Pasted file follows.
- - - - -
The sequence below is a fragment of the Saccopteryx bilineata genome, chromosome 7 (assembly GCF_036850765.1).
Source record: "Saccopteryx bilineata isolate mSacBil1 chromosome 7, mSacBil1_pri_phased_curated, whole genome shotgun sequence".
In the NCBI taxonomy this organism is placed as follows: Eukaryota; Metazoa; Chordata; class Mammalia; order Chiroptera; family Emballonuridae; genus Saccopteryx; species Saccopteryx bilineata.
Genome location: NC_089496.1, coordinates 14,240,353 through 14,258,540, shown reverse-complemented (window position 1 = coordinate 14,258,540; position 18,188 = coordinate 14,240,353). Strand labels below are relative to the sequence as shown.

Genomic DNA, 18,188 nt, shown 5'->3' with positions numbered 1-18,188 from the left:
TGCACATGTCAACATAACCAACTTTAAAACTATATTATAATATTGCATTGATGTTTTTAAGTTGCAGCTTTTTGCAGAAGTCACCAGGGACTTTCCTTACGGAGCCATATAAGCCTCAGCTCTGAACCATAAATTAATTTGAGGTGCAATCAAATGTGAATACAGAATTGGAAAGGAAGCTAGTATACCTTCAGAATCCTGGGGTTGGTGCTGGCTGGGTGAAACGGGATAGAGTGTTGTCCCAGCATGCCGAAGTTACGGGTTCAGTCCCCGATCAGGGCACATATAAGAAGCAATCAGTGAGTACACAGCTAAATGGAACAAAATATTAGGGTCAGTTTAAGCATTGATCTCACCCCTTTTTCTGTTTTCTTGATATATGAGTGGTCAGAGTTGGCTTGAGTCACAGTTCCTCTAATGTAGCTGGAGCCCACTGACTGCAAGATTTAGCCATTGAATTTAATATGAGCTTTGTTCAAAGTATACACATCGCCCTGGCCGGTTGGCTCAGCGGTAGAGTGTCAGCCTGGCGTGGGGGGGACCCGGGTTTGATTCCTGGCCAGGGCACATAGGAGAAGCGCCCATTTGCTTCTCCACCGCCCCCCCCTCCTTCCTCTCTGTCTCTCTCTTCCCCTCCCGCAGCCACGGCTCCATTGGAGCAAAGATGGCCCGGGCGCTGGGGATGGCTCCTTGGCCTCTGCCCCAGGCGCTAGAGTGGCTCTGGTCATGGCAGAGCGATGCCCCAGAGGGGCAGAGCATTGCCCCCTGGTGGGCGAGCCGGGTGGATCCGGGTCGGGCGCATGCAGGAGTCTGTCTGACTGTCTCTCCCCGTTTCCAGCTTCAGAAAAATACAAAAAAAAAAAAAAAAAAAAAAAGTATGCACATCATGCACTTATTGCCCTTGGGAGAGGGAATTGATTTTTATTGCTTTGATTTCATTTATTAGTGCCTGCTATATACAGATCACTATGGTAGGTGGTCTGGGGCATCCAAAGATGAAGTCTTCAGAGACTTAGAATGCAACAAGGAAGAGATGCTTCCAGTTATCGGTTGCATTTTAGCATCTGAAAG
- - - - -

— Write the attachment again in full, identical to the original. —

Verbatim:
The sequence below is a fragment of the Saccopteryx bilineata genome, chromosome 7 (assembly GCF_036850765.1).
Source record: "Saccopteryx bilineata isolate mSacBil1 chromosome 7, mSacBil1_pri_phased_curated, whole genome shotgun sequence".
In the NCBI taxonomy this organism is placed as follows: Eukaryota; Metazoa; Chordata; class Mammalia; order Chiroptera; family Emballonuridae; genus Saccopteryx; species Saccopteryx bilineata.
Genome location: NC_089496.1, coordinates 14,240,353 through 14,258,540, shown reverse-complemented (window position 1 = coordinate 14,258,540; position 18,188 = coordinate 14,240,353). Strand labels below are relative to the sequence as shown.

Genomic DNA, 18,188 nt, shown 5'->3' with positions numbered 1-18,188 from the left:
TGCACATGTCAACATAACCAACTTTAAAACTATATTATAATATTGCATTGATGTTTTTAAGTTGCAGCTTTTTGCAGAAGTCACCAGGGACTTTCCTTACGGAGCCATATAAGCCTCAGCTCTGAACCATAAATTAATTTGAGGTGCAATCAAATGTGAATACAGAATTGGAAAGGAAGCTAGTATACCTTCAGAATCCTGGGGTTGGTGCTGGCTGGGTGAAACGGGATAGAGTGTTGTCCCAGCATGCCGAAGTTACGGGTTCAGTCCCCGATCAGGGCACATATAAGAAGCAATCAGTGAGTACACAGCTAAATGGAACAAAATATTAGGGTCAGTTTAAGCATTGATCTCACCCCTTTTTCTGTTTTCTTGATATATGAGTGGTCAGAGTTGGCTTGAGTCACAGTTCCTCTAATGTAGCTGGAGCCCACTGACTGCAAGATTTAGCCATTGAATTTAATATGAGCTTTGTTCAAAGTATACACATCGCCCTGGCCGGTTGGCTCAGCGGTAGAGTGTCAGCCTGGCGTGGGGGGGACCCGGGTTTGATTCCTGGCCAGGGCACATAGGAGAAGCGCCCATTTGCTTCTCCACCGCCCCCCCCTCCTTCCTCTCTGTCTCTCTCTTCCCCTCCCGCAGCCACGGCTCCATTGGAGCAAAGATGGCCCGGGCGCTGGGGATGGCTCCTTGGCCTCTGCCCCAGGCGCTAGAGTGGCTCTGGTCATGGCAGAGCGATGCCCCAGAGGGGCAGAGCATTGCCCCCTGGTGGGCGAGCCGGGTGGATCCGGGTCGGGCGCATGCAGGAGTCTGTCTGACTGTCTCTCCCCGTTTCCAGCTTCAGAAAAATACAAAAAAAAAAAAAAAAAAAAAAAGTATGCACATCATGCACTTATTGCCCTTGGGAGAGGGAATTGATTTTTATTGCTTTGATTTCATTTATTAGTGCCTGCTATATACAGATCACTATGGTAGGTGGTCTGGGGCATCCAAAGATGAAGTCTTCAGAGACTTAGAATGCAACAAGGAAGAGATGCTTCCAGTTATCGGTTGCATTTTAGCATCTGAAAG